Ghanaians said mobile phones are a great distraction to students and will inhibit their studies.

There have been several unreported protests and misunderstandings in schools regarding the use of mobile phones by condemning the reaction of students, especially when they resort to violence and destruction of school properties.

Some time ago, SHS students at Nkwanta in the Oti region did the same when their phones were taken and destroyed.

In 2017, teachers at the Karaga SHS in the Northern region fled into bushes after they allegedly seized phones belonging to students and set it ablaze.

The teachers asked the students from bringing such devices to the school but the students argue that the school is not a boarding facility and so they use their phones to communicate with their parents and guardians.

During an inspection in the school, about 200 mobile phones, earphones, chargers, and laptops were confiscated and burnt to ashes.

The cause of these reprehensible acts is that students in senior high schools are banned from using mobile phones on campus.

SHS students to use mobile phone
SHS students to use mobile phone

The use of mobile phones can have adverse effects on students' learning, especially when they abuse them.

READ MORE: Violent clashes reported at Karaga SHS as teachers set students' phones ablaze

Heads of second cycle schools in the country are against the proposal for the use of mobile phones by students.

According to them, mobile phones are a great source of distraction for children.

The Ghana Education Service (GES) policy does not permit students in second-cycle schools to use a mobile phone.

In 2017, the National Secretary of the Conference of Heads of Assisted Secondary Schools (CHASS), Samuel Gyebi Yeboah, said the use of mobile phones will be a problem.

Some of the problems, he said, was the illegal connections of electricity done by students to charge their phones, particularly in the dormitories.

But the issue of whether mobile phones should be used in basic and second-cycle schools in the country still stirs controversy.

The Communications Minister, Ursula Owusu-Ekuful said the Ministry is in talks with the Education Ministry to lift the ban on the use of mobile phones in such schools.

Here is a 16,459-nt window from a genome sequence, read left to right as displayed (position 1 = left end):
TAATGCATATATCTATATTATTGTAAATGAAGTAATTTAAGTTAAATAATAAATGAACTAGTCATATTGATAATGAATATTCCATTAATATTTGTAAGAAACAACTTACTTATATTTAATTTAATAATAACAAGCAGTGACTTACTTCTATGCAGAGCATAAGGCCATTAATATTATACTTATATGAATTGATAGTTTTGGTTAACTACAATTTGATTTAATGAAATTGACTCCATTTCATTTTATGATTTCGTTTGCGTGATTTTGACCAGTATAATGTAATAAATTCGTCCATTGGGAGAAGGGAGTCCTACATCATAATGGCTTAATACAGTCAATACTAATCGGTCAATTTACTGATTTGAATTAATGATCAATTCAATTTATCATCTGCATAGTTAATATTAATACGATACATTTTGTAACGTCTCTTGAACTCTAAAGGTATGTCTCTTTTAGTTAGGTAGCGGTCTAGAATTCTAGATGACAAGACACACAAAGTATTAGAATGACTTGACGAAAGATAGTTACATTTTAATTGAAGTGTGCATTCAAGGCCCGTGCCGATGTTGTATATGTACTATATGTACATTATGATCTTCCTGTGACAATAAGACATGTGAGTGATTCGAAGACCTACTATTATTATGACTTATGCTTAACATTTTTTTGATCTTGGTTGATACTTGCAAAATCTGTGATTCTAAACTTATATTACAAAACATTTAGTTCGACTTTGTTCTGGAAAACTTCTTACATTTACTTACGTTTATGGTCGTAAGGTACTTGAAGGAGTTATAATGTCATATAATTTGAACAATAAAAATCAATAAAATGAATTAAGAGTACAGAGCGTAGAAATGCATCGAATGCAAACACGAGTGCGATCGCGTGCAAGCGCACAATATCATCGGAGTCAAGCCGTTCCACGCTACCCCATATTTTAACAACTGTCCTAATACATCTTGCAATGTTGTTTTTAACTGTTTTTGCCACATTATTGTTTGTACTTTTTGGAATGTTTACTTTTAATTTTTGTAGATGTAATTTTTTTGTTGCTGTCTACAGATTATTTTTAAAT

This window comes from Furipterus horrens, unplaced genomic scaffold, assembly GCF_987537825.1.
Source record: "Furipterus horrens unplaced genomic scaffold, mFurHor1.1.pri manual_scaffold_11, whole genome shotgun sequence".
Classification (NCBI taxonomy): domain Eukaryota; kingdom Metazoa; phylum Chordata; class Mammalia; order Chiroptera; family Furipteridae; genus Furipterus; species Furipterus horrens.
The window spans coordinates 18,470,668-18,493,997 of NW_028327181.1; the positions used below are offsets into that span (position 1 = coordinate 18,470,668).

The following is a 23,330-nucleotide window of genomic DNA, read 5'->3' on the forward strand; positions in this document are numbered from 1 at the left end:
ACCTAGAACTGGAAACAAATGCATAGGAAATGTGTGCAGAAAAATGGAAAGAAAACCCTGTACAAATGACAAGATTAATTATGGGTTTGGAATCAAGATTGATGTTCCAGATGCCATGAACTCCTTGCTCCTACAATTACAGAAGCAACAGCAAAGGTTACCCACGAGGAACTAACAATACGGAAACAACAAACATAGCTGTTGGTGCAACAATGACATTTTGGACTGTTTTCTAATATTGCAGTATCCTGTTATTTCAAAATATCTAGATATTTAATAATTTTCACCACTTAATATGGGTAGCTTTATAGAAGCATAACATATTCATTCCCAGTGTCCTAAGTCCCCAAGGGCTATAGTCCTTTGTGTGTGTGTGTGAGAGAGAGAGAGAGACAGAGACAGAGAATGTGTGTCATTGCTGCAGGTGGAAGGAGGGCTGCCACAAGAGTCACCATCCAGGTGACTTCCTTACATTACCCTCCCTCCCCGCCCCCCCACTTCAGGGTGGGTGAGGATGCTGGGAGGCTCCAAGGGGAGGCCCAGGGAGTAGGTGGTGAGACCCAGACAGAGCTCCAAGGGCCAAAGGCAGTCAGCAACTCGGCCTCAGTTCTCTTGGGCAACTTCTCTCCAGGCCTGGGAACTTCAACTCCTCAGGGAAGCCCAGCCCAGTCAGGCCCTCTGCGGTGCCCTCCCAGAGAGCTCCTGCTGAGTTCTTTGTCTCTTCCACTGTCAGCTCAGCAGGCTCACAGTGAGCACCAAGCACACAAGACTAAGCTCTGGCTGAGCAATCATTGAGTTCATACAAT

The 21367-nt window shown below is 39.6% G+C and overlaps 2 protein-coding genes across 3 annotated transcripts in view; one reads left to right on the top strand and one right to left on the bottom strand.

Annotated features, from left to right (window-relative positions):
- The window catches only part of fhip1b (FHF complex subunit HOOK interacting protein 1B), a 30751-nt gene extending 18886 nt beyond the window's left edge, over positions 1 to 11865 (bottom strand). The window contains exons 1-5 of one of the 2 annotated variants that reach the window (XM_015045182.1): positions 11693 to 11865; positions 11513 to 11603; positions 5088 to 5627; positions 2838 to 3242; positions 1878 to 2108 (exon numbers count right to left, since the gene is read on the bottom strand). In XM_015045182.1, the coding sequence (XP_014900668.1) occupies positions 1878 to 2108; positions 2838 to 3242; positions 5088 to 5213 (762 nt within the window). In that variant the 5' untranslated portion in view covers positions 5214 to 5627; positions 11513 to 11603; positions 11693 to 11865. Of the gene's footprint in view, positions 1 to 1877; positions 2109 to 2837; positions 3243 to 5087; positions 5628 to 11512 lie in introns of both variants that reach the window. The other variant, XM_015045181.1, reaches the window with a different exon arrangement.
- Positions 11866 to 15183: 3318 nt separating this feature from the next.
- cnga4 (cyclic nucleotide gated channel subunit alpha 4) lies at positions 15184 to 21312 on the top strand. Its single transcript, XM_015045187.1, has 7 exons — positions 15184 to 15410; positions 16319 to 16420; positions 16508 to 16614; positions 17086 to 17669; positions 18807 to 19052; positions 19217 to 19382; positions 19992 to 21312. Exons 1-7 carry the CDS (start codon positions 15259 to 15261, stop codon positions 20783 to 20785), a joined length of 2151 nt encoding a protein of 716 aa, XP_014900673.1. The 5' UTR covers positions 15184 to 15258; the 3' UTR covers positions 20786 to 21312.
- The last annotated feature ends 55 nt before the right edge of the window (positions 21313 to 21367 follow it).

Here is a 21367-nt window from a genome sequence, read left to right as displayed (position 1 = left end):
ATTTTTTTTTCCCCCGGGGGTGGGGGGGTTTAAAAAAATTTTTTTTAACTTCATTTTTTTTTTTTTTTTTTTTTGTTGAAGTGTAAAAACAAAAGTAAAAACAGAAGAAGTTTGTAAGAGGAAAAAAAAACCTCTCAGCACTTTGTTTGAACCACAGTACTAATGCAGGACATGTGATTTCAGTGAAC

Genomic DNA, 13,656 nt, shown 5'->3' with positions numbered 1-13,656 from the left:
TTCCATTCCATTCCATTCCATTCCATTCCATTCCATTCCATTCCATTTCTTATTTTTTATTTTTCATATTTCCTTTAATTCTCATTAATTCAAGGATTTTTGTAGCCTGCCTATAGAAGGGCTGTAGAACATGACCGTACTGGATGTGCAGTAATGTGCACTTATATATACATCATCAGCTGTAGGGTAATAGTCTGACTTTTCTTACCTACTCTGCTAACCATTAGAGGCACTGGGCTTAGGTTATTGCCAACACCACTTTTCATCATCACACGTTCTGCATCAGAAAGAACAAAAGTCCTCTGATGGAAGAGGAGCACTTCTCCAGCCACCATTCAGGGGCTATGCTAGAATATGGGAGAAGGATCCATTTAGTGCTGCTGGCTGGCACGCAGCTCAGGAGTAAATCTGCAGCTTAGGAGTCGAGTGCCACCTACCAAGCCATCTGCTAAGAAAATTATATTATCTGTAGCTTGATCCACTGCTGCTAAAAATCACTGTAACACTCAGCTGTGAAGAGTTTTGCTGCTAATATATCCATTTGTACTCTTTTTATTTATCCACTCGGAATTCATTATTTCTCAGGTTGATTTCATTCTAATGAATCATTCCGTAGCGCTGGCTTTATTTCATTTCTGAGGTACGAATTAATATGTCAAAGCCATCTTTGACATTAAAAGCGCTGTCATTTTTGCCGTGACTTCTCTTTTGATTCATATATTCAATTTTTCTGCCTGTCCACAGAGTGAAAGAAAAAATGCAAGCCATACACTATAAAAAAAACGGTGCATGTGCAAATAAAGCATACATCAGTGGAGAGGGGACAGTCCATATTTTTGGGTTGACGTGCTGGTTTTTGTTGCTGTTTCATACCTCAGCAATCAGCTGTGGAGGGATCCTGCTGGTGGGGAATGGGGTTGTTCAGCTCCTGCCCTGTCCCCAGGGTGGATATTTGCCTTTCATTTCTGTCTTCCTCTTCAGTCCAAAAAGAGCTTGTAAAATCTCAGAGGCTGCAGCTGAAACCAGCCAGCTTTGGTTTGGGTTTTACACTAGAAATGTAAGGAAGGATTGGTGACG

"We are currently having discussions with the Ministry of education on the opportunities being given to students to use mobile devices but not just to use them for fun in school but to have curricula loaded unto the devices so that they use as learning aids and not fun tools," she said.

An educationist and Founder of Gifted and Talented Education (GATE), Anis Haffar, also advocated the use of mobile phones by students, stressing that it was a backward tendency for students to be restricted from using smartphones in a world that was dominated by technology.

He stated that there was an urgent need for holistic structures to be put in place by policymakers in education to allow mobile phones to be efficiently used by students.

However, following the punishment meted out to seven female students of Ejisuman SHS in the Ashanti Region who were seen in a viral video on social media making comments which bordered on sex, some civil society organisations said the authorities of the school shouldn't expel the students from the school's boarding house.

The students, who were in their final year, were behind a video that had gone viral in which they were seen advising their fellow girls to give in to the sexual demands of men.

The Executive Director of Child Rights International, Bright Appiah, said the right approach to dealing with the students' actions is not to expel them from the boarding house but rather, provide them with the needed medical attention.

READ ALSO: Gov't to lift ban on use of mobile phones in senior high schools

He said "They have really deviated from what is required of the students in this particular matter. We expect that the authorities will take steps that will ensure the maintenance and rehabilitation of the students in matters of this nature. But that did not feature in the direction that they have taken when it comes to students showing a certain behaviour in relation to social disorder. Punishment is not a remedy for it but rather a treatment so we expect that the school authorities will take steps to make available a clinical psychiatrist for the students to work on their mindset."

The seven — Ruth Owusu, Samira Ibrahim, Adufa Appiah Vera, Patience Twumwaa, Osei Bonsu Juanita, Adarkwa Victoria, and Jeannine Agyapong are all final year students.

Way forward

The Information and communications technology (ICT) curriculum can include the productive use of mobile phones for enhanced teaching and learning but it must address the issue of addiction to mobile devices.

Most schools have no or inadequate computers, and students have phones.

There are tonnes of educational apps and brain games that have enormous benefits for students.

Therefore, Kojo Emmanuel asks: should the government give SHS students the green light to use mobile phones in schools?